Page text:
While there are many important problems related to revenue from streaming and downloads, it is even more crucial that we fix the current lack of transparency in regards to music data. Labels, publishers, managers, and artists don’t receive access to much of the data that is collected in the process of music sales. If a particular song is downloaded 1,000 times, 1,000 email addresses could have been collected from fans. Audience data is more valuable for future marketing campaigns than ever before, but online distributors, download stores, streaming services and other tech companies servicing the music industry almost always do not provide access to this information.

The Wall Street Journal emphasizes the importance of fan email addresses: “Industry-wide, the average fan email address has a value of about $3.78 in direct purchases from artists over the owner’s lifetime, according to new data from Topspin Media Inc., a six-year-old Santa Monica, Calif., company that manages online stores for more than 70,000 artists.” A Topspin analysis of five years’ worth of data revealed that fans acquired through widgets or purchases were nine times as likely to make a purchase from the same artist.

Purchase of music is not necessarily the end of the conversion funnel. Handled correctly, it can actually be the beginning of a long-term relationship between the artist and fans. When fan data is kept in the hands of technology companies, the only benefactor of this marketing bounty is the company itself. But if provided to the label, publisher, or artist, they can make use of that information in myriad ways. Instead of staying locked in to one particular service, they can move data to whichever service they choose. They can distribute content by newsletter to fans, adding value that will keep them interested and engaged. A loyal list of followers is also an excellent avenue for selling merchandise and pre-selling tickets, and extra-loyal fans can be treated to exclusive content and offers that make them feel like they are part of the artist’s family. All of these strategies are quite lucrative when implemented correctly, but are actionable only when the artist and their representatives have access to their fan base and a system in place to communicate with them.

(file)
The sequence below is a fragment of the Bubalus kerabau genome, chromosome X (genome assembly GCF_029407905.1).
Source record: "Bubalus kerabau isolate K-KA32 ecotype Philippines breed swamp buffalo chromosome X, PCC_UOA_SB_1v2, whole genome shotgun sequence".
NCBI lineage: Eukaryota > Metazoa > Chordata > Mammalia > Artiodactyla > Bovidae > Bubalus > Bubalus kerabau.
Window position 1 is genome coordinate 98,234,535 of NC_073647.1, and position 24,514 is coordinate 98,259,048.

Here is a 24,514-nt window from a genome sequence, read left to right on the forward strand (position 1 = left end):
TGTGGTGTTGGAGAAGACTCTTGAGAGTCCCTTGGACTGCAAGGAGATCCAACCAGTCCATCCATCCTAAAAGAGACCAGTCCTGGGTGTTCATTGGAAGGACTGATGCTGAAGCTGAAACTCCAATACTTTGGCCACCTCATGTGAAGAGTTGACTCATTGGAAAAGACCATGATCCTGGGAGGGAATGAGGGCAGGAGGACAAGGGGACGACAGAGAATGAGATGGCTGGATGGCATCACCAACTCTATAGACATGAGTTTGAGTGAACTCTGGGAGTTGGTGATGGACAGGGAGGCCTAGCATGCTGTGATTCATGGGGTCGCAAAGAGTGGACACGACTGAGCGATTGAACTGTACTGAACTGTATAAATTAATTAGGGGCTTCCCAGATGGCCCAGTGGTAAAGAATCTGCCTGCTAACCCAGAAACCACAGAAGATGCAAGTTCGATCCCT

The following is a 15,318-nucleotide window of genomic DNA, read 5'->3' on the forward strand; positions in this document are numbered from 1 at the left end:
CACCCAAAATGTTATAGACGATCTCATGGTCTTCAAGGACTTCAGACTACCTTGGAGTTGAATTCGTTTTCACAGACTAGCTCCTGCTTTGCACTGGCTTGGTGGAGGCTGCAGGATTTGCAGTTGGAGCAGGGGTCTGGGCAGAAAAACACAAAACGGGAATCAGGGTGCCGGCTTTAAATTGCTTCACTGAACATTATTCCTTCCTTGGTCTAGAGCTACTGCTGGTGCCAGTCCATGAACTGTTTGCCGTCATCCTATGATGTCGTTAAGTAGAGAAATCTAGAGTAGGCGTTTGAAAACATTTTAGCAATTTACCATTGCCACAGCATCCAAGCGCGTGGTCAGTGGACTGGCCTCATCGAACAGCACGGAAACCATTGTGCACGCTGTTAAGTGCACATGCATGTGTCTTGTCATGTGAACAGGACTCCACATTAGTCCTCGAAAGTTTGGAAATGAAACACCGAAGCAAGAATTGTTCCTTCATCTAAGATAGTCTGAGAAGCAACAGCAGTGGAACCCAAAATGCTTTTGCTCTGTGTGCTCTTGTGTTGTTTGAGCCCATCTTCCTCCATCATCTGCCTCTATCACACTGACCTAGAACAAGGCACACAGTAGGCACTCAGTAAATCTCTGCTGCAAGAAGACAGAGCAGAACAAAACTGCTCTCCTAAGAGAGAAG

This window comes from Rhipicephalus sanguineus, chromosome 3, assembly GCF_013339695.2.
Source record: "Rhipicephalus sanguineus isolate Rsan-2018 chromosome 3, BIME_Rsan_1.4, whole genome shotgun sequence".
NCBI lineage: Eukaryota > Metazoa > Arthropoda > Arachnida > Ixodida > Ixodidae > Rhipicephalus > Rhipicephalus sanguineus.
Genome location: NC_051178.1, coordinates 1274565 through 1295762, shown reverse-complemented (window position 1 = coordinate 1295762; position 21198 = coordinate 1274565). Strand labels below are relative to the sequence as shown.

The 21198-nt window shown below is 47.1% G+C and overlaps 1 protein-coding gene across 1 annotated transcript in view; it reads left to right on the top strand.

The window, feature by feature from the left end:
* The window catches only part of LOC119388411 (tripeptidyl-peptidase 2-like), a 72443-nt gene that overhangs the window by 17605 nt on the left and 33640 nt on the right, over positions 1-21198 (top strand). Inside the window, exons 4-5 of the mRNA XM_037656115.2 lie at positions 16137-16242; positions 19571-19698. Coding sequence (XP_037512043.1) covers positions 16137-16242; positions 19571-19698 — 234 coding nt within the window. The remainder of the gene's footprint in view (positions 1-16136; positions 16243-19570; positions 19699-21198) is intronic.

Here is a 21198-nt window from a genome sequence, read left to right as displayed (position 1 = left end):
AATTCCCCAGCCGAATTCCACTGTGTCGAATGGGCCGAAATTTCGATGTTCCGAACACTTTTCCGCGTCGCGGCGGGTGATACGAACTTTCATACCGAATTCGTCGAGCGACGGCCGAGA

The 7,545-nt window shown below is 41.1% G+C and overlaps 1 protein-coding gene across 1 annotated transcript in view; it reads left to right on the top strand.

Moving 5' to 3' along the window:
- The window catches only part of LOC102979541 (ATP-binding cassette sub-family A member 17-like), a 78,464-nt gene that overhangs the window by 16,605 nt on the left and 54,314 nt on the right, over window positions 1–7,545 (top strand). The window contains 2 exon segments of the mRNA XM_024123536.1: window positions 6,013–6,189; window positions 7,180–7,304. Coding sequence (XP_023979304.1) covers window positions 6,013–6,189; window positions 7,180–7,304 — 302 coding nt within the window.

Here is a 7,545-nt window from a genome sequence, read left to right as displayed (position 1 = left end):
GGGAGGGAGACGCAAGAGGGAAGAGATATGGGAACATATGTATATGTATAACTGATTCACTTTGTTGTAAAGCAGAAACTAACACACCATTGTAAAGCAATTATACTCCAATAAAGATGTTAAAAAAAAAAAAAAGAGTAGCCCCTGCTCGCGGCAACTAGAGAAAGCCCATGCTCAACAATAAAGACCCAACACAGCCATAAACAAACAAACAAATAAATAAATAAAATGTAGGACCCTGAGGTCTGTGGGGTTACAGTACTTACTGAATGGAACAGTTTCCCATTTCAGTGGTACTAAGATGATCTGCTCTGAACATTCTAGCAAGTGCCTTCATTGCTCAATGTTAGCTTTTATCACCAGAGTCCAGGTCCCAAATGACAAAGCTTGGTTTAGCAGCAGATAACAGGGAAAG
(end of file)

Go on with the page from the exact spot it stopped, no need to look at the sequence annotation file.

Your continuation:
Platforms like Facebook and YouTube are using audience data for ad revenue optimization. They are focused on reselling audience data to advertisers but are currently not providing it to users.

Wrongful claims

In addition, lack of transparency has created confusion in the tech marketplace regarding music rights, with some labels and aggregators claiming rights to compositions and collecting revenue from YouTube and other services without the knowledge or permission of the rights holders, who don’t know that revenue is being collected. For example, one artist had his music licensed for a CD book, which was posted on YouTube. YouTube then placed ads on all the videos in its platform that played the song and sent the revenue to the owner of the CD book rather than the original artist. This kind of mix-up is prevalent in the digital world, and without full transparency from technology companies and an easy way to determine who has a stake in the content they host, rights-holders are currently unable to fight it.

Revelator brings transparency to the music industry

However, there have been some positive developments. Recently, Revelator introduced a new end-to-end sales and marketing intelligence service that aims to bring transparency to the music industry and solve the current problems of distrust and lack of data by enabling the sharing and portability of data to all participants. The Revelator platform creates a level playing field for all the players involved, from artists to managers to labels and more, through: